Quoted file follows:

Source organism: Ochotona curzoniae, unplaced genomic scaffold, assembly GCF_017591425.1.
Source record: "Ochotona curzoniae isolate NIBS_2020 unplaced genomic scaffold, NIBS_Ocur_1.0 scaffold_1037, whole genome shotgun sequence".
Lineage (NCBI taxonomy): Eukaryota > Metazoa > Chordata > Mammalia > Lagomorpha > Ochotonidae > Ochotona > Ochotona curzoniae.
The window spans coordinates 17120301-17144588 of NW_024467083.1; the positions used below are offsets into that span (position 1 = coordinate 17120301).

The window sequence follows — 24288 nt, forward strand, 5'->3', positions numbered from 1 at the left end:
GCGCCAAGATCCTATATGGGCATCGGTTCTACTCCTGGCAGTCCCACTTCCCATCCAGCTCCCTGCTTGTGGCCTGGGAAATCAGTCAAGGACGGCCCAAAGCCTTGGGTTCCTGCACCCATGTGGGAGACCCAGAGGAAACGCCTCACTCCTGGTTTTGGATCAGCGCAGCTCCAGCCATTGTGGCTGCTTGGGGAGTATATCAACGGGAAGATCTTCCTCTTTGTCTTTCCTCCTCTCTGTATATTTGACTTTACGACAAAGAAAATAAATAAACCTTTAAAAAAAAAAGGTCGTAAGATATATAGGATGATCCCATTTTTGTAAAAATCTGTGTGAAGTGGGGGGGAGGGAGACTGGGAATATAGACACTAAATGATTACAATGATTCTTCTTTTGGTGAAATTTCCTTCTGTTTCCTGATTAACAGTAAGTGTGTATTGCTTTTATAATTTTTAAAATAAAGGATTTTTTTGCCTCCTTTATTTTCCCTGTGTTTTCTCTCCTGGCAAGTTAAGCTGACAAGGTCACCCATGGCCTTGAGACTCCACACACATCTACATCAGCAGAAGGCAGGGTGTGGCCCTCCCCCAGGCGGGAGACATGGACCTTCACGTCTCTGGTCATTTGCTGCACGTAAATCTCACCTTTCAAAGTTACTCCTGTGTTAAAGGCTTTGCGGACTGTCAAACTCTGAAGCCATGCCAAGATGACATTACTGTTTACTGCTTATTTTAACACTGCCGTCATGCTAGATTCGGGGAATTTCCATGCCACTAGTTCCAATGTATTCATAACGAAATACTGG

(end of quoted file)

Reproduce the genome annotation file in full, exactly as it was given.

Source organism: Ochotona curzoniae, unplaced genomic scaffold, assembly GCF_017591425.1.
Source record: "Ochotona curzoniae isolate NIBS_2020 unplaced genomic scaffold, NIBS_Ocur_1.0 scaffold_1037, whole genome shotgun sequence".
Lineage (NCBI taxonomy): Eukaryota > Metazoa > Chordata > Mammalia > Lagomorpha > Ochotonidae > Ochotona > Ochotona curzoniae.
The window spans coordinates 17120301-17144588 of NW_024467083.1; the positions used below are offsets into that span (position 1 = coordinate 17120301).

The window sequence follows — 24288 nt, forward strand, 5'->3', positions numbered from 1 at the left end:
GCGCCAAGATCCTATATGGGCATCGGTTCTACTCCTGGCAGTCCCACTTCCCATCCAGCTCCCTGCTTGTGGCCTGGGAAATCAGTCAAGGACGGCCCAAAGCCTTGGGTTCCTGCACCCATGTGGGAGACCCAGAGGAAACGCCTCACTCCTGGTTTTGGATCAGCGCAGCTCCAGCCATTGTGGCTGCTTGGGGAGTATATCAACGGGAAGATCTTCCTCTTTGTCTTTCCTCCTCTCTGTATATTTGACTTTACGACAAAGAAAATAAATAAACCTTTAAAAAAAAAAGGTCGTAAGATATATAGGATGATCCCATTTTTGTAAAAATCTGTGTGAAGTGGGGGGGAGGGAGACTGGGAATATAGACACTAAATGATTACAATGATTCTTCTTTTGGTGAAATTTCCTTCTGTTTCCTGATTAACAGTAAGTGTGTATTGCTTTTATAATTTTTAAAATAAAGGATTTTTTTGCCTCCTTTATTTTCCCTGTGTTTTCTCTCCTGGCAAGTTAAGCTGACAAGGTCACCCATGGCCTTGAGACTCCACACACATCTACATCAGCAGAAGGCAGGGTGTGGCCCTCCCCCAGGCGGGAGACATGGACCTTCACGTCTCTGGTCATTTGCTGCACGTAAATCTCACCTTTCAAAGTTACTCCTGTGTTAAAGGCTTTGCGGACTGTCAAACTCTGAAGCCATGCCAAGATGACATTACTGTTTACTGCTTATTTTAACACTGCCGTCATGCTAGATTCGGGGAATTTCCATGCCACTAGTTCCAATGTATTCATAACGAAATACTGG